NOTICE – As of April 1, the IRS has posted frequently asked questions that will answer some details not known at the time of this article.  For additional information, please visit the IRS website, click here

These payroll tax provisions are intertwined with many other law changes. Further guidance will be forthcoming from the Internal Revenue Service. We encourage you to reach out to your payroll processing company for additional guidance if you believe these credits will apply to you.

Employee Retention Credit for Employers Subject to Closure due to COVID-19

Certain employers are eligible for a refundable payroll tax credit on wages paid during the crisis (specifically, between March 13, 2020 and December 31, 2020). The credit applies to employers whose businesses are disrupted, suspended, or closed due to COVID-19 but continue to pay their employees during the crisis.

A business becomes eligible if either of two situations occurs:

  1. The operation of the business is fully or partially suspended during any calendar quarter during 2020 due to orders from an appropriate governmental authority limiting commerce, travel, or group meetings due to COVID-19, or
  2. The business continued to operate, but during any calendar quarter in 2020, gross receipts for the calendar quarter are less than 50 percent of gross receipts for the same calendar quarter in 2019. In this case, the credit applies to each quarter until the business has a quarter in which its gross receipts exceed 80% of gross receipts for the same quarter in 2019.

For each eligible quarter, a business receives a credit against its 6.2% share of Social Security payroll taxes equal to 50% of the qualified wages paid to each employee for that quarter, ending on December 31, 2020.

The business’s qualified wages depend on its size, as follows:

  • If the business averaged more than 100 full-time employees during 2019, qualified wages are limited only to those wages that were paid during the quarter for the period of time during which the business was fully or partially suspended. In other words, these are wages paid to employees who are not providing services during a shutdown.
  • If the business averaged less than 100 full-time employees during 2019, qualified wages include wages paid to employees during a shutdown as well as wages paid during each quarter during which the business saw a significant decline in gross receipts, as described above.

In either case, qualified wages cannot include amounts paid in excess of what an employee would have been paid for working an equivalent amount of time in the 30 days prior to the period of closure or significant reduction in gross receipts.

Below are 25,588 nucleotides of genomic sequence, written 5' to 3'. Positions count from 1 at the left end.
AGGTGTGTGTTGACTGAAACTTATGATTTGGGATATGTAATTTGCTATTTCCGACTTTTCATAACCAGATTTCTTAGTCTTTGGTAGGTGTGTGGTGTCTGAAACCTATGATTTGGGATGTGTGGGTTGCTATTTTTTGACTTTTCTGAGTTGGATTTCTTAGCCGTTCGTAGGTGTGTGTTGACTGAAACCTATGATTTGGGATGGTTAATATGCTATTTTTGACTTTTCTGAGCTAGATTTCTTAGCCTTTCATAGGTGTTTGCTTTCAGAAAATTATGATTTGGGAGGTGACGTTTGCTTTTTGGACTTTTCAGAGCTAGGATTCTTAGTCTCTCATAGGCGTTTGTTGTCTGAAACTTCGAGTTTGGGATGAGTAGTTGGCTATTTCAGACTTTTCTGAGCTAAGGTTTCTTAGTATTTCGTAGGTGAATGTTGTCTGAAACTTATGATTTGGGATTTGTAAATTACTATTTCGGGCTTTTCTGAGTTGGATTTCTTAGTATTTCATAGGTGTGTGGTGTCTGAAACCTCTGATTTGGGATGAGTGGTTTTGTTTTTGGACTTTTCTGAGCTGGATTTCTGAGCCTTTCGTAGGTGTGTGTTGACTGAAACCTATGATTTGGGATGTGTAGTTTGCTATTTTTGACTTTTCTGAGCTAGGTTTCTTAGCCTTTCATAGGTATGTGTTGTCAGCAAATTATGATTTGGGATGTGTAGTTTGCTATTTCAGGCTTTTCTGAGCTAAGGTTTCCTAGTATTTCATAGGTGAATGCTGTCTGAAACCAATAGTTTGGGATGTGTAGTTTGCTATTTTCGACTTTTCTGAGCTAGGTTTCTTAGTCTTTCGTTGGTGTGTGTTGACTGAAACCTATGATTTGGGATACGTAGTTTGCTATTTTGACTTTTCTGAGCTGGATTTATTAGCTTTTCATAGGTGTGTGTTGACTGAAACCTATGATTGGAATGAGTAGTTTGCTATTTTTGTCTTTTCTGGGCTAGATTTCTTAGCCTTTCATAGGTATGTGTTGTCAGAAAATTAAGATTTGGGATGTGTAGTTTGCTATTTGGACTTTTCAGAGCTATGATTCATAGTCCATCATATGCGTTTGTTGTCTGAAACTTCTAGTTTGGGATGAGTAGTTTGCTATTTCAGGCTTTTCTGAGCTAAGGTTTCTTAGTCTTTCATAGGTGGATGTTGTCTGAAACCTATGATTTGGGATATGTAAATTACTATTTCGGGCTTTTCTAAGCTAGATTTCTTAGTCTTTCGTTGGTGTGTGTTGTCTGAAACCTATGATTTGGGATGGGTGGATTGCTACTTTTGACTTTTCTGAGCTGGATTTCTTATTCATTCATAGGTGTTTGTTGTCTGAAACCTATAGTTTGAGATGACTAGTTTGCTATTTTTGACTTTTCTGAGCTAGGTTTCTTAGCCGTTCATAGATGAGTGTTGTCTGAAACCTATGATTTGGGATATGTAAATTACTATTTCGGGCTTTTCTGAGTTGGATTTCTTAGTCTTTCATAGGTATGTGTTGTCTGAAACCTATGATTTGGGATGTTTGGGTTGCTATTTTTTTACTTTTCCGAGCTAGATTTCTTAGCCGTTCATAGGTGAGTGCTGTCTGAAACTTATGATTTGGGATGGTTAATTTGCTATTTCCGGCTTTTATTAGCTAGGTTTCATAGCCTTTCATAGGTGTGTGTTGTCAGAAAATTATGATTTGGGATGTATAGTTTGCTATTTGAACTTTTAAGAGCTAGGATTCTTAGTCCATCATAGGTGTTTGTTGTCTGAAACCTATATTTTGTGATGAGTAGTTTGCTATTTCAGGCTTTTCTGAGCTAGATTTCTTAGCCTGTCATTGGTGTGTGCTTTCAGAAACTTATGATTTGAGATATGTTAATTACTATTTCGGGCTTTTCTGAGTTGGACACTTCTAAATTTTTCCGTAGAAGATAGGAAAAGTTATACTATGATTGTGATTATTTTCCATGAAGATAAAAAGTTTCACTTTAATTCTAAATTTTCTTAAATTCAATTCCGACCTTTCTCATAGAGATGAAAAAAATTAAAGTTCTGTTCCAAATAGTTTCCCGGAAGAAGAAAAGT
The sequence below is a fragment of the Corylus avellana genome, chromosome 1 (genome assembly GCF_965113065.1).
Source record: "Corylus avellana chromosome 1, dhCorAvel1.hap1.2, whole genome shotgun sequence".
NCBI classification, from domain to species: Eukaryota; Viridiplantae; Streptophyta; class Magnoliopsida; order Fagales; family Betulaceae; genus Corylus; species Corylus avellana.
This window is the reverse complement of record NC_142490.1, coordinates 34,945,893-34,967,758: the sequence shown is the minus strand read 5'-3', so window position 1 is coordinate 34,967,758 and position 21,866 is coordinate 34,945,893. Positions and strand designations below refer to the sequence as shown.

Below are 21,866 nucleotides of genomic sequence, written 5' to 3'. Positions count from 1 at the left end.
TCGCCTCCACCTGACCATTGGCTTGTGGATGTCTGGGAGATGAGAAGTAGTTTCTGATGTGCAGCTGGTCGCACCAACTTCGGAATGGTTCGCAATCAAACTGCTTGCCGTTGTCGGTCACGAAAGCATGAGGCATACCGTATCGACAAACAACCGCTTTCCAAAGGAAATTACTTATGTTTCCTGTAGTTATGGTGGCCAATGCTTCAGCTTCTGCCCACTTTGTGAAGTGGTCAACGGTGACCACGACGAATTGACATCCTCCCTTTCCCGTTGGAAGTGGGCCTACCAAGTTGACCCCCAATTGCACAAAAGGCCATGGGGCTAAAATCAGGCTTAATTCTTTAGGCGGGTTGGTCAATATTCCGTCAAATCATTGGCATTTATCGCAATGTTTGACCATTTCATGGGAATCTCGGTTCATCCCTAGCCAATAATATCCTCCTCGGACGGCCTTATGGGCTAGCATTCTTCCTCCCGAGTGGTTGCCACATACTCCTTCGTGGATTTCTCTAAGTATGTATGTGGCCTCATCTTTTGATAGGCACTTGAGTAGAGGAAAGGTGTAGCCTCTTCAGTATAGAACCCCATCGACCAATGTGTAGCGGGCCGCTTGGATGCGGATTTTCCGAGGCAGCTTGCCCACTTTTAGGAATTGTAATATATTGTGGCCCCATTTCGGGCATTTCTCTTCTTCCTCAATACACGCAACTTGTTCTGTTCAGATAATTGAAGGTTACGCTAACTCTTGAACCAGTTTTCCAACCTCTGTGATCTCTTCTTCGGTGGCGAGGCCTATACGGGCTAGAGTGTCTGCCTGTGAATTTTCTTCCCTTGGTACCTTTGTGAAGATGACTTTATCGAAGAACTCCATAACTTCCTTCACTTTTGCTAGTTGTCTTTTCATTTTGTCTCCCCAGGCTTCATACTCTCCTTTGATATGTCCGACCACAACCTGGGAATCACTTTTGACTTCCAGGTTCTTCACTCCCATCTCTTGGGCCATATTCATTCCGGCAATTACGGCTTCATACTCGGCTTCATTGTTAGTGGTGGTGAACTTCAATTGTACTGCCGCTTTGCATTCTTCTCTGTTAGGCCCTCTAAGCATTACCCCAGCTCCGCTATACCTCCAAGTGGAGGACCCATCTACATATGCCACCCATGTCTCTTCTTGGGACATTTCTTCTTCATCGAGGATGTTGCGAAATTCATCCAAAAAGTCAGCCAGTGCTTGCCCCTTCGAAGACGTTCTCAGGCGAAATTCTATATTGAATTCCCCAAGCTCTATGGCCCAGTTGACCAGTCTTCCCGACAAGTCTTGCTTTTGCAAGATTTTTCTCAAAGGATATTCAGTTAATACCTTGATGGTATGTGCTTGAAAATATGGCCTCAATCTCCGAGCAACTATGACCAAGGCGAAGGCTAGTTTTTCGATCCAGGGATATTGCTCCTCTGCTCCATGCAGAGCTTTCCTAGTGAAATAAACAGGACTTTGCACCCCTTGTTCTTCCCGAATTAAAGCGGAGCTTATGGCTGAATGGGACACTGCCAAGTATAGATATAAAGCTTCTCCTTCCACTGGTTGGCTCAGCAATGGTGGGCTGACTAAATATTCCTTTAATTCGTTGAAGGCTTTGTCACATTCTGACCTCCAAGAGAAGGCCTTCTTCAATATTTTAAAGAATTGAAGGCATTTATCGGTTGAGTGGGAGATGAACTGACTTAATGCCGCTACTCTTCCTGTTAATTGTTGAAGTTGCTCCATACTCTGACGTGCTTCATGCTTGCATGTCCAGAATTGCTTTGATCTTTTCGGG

Also, in either case, qualified wages include any qualified health plan expenses, such as amounts paid or incurred by the business to provide and maintain a group health plan.

Finally, in either case, the amount of qualified wages for each employee for all calendar quarters may not exceed $10,000.

Any wages taken into account in determining the new payroll tax credit for family medical leave or sick leave as part of the previously passed Coronavirus Relief Act may not be taken into account in determining qualified wages for the employee retention credit. An “employer” for purposes of this credit is defined in the same way as it has been in certain other contexts, namely, the rules governing controlled groups of corporations in Section 52 of the Internal Revenue Code, and the “ERISA” rules governing employee benefit plans in Section 414 of the Internal Revenue Code. These rules are complex and should be discussed with your tax advisor or payroll service provider.

Further guidance will likely be produced as to the mechanics of how this credit will be handled with payroll services. Discussion is ongoing and there is a possibility that payroll tax deposits made by the employer will be reduced by the amount of the credit, giving immediate relief.  Until additional guidance is given by the Internal Revenue Service, the relief as currently written would come at the filing of the quarterly payroll report, which is due at the end of the month following the close of a quarter.

The payroll retention credit is refundable if it exceeds a business’s liability for payroll taxes.  It is our understanding that this credit will also be made available at the close of a quarter.

Note that if an employer takes a small business interruption loan under Section 7(a) of the recently passed CARES Act, no employee retention credit is available.

Delayed Payment of Employer Payroll Taxes

In addition to the new payroll tax credits created by the Coronavirus Relief Act and the CARES Act, the CARES Act allows deferral of payment of payroll taxes. The employer’s share of the 6.2% Social Security tax that would otherwise be due from now through December 31, 2020 may be paid, without penalty, by December 31, 2021 (first 50% of 2020 payroll taxes) and by December 31, 2022 (remaining 50% of 2020 payroll taxes).

Note that if an employer takes a small business interruption loan under Section 7(a) of the recently passed CARES Act, no deferral of payment is available.

As your trusted advisors, we are committed to keeping you well-informed with any new legislation passed by Congress as well as any new pronouncements by the Department of Treasury that may affect you. Please do not hesitate to reach out to KHA with any additional questions you may have.  

These sources are simply included for informational purposes. KHA Accountants, PLLC, its partners and others do not provide any assurance as to the accuracy of these items or the information included therein. As such, KHA Accountants, PLLC cannot be held liable for any information derived from referenced sources. This is intended for illustrative and discussion purposes only.